Are You Scarred for Life?
Scar tissue can cause many problems, including:
- Limited range of motion
- Decreased circulation
- Interference of sensory and motor nerve function
Scar tissue is a natural reaction of the body to trauma. It forms as part of the inflammatory and healing processes.
Scars can be found on any tissue on the body, with the most common sites being skin, surgical incisions, sites of trauma and internal organs.
Scar tissue is composed of the same protein (collagen) as the tissue that it replaces. However, instead of the random basket weave formation of collagen fibers found in normal tissue, the collagen cross-links and forms a pronounced alignment in a single direction.
This leads to tougher, inelastic tissue that lacks properties such as UV absorption, circulation, and flexibility that are found in normal connective tissue.
Internal scarring has the additional problem of forming adhesions, or “glued” fibers. These adhesions can compromise organ function, causing conditions such as irritable bowel syndrome, painful periods, painful intercourse and other problems related to the specific organ affected.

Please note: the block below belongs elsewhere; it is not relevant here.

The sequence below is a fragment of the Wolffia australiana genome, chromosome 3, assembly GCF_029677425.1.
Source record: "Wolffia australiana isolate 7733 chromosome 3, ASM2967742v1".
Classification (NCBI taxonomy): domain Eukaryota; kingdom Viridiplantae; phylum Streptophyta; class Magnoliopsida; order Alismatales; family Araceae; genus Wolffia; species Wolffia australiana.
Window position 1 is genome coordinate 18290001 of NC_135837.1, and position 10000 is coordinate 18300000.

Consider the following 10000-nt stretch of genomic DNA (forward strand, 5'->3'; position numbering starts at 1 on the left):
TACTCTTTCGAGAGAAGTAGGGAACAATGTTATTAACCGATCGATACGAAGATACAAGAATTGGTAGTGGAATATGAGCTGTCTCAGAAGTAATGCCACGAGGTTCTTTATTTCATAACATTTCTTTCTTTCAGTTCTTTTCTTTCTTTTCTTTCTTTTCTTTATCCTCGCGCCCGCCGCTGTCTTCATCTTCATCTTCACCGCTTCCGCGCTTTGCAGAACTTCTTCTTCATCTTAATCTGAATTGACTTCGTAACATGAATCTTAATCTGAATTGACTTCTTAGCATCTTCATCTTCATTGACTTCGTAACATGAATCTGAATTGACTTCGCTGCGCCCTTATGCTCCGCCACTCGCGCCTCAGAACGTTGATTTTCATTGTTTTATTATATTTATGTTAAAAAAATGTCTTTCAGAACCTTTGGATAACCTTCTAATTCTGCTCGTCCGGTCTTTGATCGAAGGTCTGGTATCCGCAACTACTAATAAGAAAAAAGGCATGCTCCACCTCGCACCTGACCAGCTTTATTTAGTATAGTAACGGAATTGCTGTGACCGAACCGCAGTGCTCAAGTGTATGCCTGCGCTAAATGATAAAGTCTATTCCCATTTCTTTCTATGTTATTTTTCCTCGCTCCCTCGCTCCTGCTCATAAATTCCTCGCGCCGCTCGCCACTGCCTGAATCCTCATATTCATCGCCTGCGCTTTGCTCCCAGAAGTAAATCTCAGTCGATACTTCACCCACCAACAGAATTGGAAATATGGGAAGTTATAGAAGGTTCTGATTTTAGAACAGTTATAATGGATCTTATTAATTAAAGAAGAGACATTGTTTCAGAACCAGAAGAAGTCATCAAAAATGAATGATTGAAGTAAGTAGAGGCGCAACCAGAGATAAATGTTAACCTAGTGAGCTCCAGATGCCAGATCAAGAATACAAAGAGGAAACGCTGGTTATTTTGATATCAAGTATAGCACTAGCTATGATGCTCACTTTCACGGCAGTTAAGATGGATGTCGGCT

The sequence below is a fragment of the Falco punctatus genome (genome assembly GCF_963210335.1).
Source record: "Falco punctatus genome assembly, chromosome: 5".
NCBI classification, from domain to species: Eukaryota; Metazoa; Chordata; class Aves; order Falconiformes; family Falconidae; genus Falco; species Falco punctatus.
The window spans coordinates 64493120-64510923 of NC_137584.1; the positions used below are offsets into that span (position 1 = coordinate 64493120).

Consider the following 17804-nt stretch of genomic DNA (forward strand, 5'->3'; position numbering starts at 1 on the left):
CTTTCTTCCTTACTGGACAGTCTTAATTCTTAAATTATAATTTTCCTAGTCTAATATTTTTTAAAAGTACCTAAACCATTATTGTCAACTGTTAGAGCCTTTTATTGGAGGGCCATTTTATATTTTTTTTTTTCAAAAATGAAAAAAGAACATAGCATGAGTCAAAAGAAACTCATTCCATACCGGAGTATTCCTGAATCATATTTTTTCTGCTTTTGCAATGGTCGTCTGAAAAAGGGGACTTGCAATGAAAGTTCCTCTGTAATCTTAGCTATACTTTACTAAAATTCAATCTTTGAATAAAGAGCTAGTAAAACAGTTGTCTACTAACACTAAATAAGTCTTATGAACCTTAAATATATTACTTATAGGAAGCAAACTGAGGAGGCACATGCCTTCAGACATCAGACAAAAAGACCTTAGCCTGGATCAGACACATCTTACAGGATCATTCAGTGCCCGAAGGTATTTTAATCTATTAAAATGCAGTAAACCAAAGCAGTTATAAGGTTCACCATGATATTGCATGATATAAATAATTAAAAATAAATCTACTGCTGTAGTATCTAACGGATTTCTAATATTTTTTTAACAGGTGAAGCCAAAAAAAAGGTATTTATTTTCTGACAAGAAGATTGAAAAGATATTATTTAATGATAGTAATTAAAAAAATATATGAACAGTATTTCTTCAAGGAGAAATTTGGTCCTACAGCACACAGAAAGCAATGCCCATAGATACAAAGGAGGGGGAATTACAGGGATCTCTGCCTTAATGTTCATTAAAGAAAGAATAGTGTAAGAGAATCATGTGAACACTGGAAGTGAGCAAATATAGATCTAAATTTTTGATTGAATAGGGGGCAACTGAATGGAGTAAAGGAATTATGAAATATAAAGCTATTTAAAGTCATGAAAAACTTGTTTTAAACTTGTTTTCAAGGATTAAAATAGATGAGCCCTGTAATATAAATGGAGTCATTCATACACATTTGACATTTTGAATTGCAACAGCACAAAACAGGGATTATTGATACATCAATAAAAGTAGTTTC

Some common places for scar tissue to form include:
- Neck, back and extremities (joints), where it can cause stiffness, loss of strength, soreness, knots, misalignment and pain.
- Caesarian section incision, which leads to back pain, organ dysfunction, frequent urination, and restricted lymph flow to the lower extremities.
- Appendectomy incision, which can cause local pain, digestive troubles and adhesions between the intestines and abdominal wall.
- Other surgical incisions, which can affect range of motion and cause pain.
There are several approaches to treating scar tissue that I have found to be effective. They include manual therapy techniques (myofascial release and Instrument Soft Tissue Manipulation) and dry needling.
These techniques help restore function to inflexible tissue, normalize cellular metabolism and organ function, and reduce or eliminate pain.
Many chronic and unexplained painful conditions are the result of scar tissue and adhesions. Fortunately, you don’t have to be scarred for life